What follows are my predictions. Feel free to follow along when the awards are announced on February 2nd. You may mock, debate, or generally applaud my guesses, but whether they bring home the shining sticker or not, these choices represent some of the best writing for children out there. They may not appeal to all (or many) of your kids, but they maintain a high bar for what children's writing can be.
Brown Girl Dreaming by Jacquiline Woodson
If this book doesn't win the big prize you will be able to knock me over with a feather. It has already claimed victory at the National Book Awards. Written in verse and detailing the author's life as a young black girl in the 70s, this book is a gem. I still don't have a good read on how kids are embracing the story, but as an adult, I found it beautifully written and poignant. With the current emphasis on diverse books, which has become the hot topic of late, this book is a perfect example of how a story written about a girl of color can deeply touch us to the core.
The Night Gardner by Jonathan Auxier
If you had asked me at the beginning of the summer which book I thought would bring home the Newbery, this book would have been at the top of my list. It is spooky, full of wonderful imagery and life lessons wrapped up in a bone tingling narrative. In fact, if diversity weren't such an important topic for kids books at this point in time, I think this book would have had a chance to win it all. This is the Graveyard Book, but with a bit more whimsey and old fashion fun. However, at this point I don't think it has enough gravitas to bring home the shiny sticker, but I am hoping for an Honor!
The Crossover by Kwame Alexander
I rarely get overly excited by a book written in verse and this year I have two, count them two books with the poet's touch. Where Brown Girl Dreaming paints a vivid picture in words of moments in the author's history, The Crossover is bolder and stronger in the language it uses, evoking the feelings of a brother who is figuring out how he fits into his family. They couldn't be more different, but they each remain incredibly powerful stories. The Crossover is exciting with action packed basketball games, but it still touches us with it's honest portrayal of a middle school boy and his struggles of growing up. I think more kids will respond to this story because it will feel more relevant for them. This one is my favorite of the two, but I still think that Brown Girl Dreaming may have the emotional edge over The Crossover.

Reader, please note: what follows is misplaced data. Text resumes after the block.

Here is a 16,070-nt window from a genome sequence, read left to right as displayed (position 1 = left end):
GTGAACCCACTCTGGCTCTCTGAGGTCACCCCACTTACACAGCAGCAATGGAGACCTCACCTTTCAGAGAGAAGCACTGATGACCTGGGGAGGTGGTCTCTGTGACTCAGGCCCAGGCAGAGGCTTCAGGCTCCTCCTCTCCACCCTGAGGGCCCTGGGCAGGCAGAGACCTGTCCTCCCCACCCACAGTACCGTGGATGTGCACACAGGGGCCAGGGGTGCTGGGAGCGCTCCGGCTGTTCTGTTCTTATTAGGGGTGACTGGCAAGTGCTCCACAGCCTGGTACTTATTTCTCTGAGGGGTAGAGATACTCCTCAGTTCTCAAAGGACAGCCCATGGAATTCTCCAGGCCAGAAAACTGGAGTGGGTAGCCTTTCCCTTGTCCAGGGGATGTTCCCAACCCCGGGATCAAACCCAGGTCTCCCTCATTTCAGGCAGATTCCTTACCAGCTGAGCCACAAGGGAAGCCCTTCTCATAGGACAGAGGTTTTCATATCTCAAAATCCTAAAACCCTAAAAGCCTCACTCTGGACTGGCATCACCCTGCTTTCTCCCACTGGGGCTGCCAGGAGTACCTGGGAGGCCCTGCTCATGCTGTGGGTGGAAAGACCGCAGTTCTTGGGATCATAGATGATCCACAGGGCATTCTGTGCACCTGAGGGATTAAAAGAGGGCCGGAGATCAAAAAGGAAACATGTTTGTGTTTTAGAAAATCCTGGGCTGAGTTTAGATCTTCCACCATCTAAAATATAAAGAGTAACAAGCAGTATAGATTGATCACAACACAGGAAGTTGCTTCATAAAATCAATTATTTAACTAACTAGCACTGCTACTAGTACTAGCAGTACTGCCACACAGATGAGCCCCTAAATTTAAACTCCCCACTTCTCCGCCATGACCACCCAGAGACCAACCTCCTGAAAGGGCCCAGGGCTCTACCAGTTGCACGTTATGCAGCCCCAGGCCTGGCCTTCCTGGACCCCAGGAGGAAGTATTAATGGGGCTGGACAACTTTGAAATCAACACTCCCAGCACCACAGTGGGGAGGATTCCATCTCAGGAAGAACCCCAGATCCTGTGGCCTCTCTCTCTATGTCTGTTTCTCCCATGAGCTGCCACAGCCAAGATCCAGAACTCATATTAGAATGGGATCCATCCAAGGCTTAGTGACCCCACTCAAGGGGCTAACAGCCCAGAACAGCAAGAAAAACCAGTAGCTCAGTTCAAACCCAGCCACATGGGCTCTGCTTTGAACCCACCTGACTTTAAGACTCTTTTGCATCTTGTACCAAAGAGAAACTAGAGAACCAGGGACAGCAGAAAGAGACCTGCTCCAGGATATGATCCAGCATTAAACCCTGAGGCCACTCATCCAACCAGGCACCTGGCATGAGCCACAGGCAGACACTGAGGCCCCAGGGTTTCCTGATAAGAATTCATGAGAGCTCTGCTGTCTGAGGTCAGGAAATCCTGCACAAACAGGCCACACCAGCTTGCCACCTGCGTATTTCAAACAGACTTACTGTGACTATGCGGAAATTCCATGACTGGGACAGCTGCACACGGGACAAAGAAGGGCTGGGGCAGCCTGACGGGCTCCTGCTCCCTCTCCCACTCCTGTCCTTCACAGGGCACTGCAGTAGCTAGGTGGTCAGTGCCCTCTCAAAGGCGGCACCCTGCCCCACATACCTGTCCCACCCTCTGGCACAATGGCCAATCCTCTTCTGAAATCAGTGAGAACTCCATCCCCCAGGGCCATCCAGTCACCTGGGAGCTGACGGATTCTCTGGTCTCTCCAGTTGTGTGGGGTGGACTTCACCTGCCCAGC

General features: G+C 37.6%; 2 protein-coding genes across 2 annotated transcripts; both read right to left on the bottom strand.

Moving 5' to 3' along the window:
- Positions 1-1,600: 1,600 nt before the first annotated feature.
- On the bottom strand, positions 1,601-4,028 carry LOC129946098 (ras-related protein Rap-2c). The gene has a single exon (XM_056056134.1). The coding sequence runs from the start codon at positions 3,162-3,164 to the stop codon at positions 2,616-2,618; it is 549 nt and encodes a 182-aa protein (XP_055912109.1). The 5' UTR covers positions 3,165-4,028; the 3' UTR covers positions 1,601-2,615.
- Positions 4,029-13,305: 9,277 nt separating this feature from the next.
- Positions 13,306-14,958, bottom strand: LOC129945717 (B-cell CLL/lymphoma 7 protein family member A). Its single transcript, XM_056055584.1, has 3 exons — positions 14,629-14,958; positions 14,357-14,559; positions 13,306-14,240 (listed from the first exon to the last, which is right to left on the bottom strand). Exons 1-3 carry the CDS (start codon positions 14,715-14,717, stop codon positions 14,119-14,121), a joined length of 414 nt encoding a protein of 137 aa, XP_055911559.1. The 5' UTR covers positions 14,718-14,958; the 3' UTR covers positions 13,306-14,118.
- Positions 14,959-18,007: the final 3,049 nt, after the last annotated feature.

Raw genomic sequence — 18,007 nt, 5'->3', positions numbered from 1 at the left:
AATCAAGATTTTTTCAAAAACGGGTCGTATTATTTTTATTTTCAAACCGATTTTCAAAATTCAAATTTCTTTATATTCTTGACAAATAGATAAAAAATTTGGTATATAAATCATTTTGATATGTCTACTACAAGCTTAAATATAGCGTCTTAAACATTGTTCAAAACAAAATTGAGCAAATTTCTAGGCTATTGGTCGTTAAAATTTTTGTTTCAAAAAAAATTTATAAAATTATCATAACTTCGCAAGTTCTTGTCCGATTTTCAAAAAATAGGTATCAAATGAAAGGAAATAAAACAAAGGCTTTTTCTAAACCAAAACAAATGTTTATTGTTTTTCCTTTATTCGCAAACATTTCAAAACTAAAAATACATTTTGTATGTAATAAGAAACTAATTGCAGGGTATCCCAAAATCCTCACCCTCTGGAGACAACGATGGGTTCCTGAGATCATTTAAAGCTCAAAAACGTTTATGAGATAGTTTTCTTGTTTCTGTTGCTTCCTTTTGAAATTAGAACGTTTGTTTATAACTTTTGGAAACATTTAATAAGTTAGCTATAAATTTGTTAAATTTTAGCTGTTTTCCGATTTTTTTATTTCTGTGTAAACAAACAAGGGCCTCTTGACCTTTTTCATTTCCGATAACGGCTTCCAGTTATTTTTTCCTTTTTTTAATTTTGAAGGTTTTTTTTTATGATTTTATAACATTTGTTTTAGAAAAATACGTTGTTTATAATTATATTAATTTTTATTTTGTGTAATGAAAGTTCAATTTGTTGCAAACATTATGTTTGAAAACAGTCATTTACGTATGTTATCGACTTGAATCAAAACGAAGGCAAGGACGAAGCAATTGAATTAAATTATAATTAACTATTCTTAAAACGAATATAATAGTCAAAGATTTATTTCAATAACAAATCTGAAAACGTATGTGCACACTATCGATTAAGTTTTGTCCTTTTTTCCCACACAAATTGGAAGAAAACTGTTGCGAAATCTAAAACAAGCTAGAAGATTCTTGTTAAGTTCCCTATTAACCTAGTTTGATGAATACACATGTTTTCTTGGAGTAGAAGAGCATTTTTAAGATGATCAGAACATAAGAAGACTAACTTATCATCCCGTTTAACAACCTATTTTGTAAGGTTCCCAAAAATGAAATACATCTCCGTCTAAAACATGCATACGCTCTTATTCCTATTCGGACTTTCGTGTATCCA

This one is hard for me because I rarely enjoy the books selected. The prize actually goes only to the illustrator, so while the words play a role, it is the drawings that actually must stand on their own and convey a significant part of the story. Every once in a while a book such as This Is Not My Hat wins, but in general I am left feeling a little disappointed with the winner. However, that will not dissuade me from my task of giving you my picks!
Three Bears in a Boat by David Soman
This book is my number one pick for the shiny sticker. The illustrations are drop dead gorgeous, awe inspiring and fit perfectly with the story. Of course any pick of mine must have a sense of humor about itself, and while this book won't have you rolling in the aisles, it has a subtle humor that is not lost on the reader. It even has some odes to adults who will enjoy the references to other great works of literature. Three bears break their mother's shell and go in search of a replacement, rather than fess up to their crime. Their quest leads them on quite an adventure, only to find that doing the right thing was probably the best course of action to begin with.
The Most Magnificent Thing by Ashley Spires
Ok, this one is a hail mary. I haven't seen it discussed often in the panels, but I am putting it out there none the less. I love that in this new era with an emphasis on STEM, there is a charming, female centric book that focuses on creating things. But not only creating things, the creative process. What we see in our heads is never what ends up being built, and Spires doesn't cheat in this book by making everything happy and easy. It is difficult, frustrating and painful to create and we don't always get it perfect. Oh, and the book is funny too, with charming illustrations. Bravo!
Gaston by Kelly DiPucchio, Illustrations by Christian Robinson
Gaston is the story of a little dog who doesn't look like anyone else in his canine family. A trip to the dog park quickly uncovers that two little pooches were switched at birth, but when Gaston is reunited with the family that looks like him it just doesn't feel right. His first family is where he belongs. This one is a long shot, but I put it in because I wanted three books (see the high criteria to which I hold myself.) There are other books being talked about more strongly for the Caldecott, but I just don't feel they speak to children in a compelling way, no matter how gorgeous or touching they may be. So Gaston it is! I absolutely love the illustrations in the this book. They feel European in the best, most innovative way.
Let me know what you think and let's see how I did on February 2nd. Who knew a book competition could be so much fun?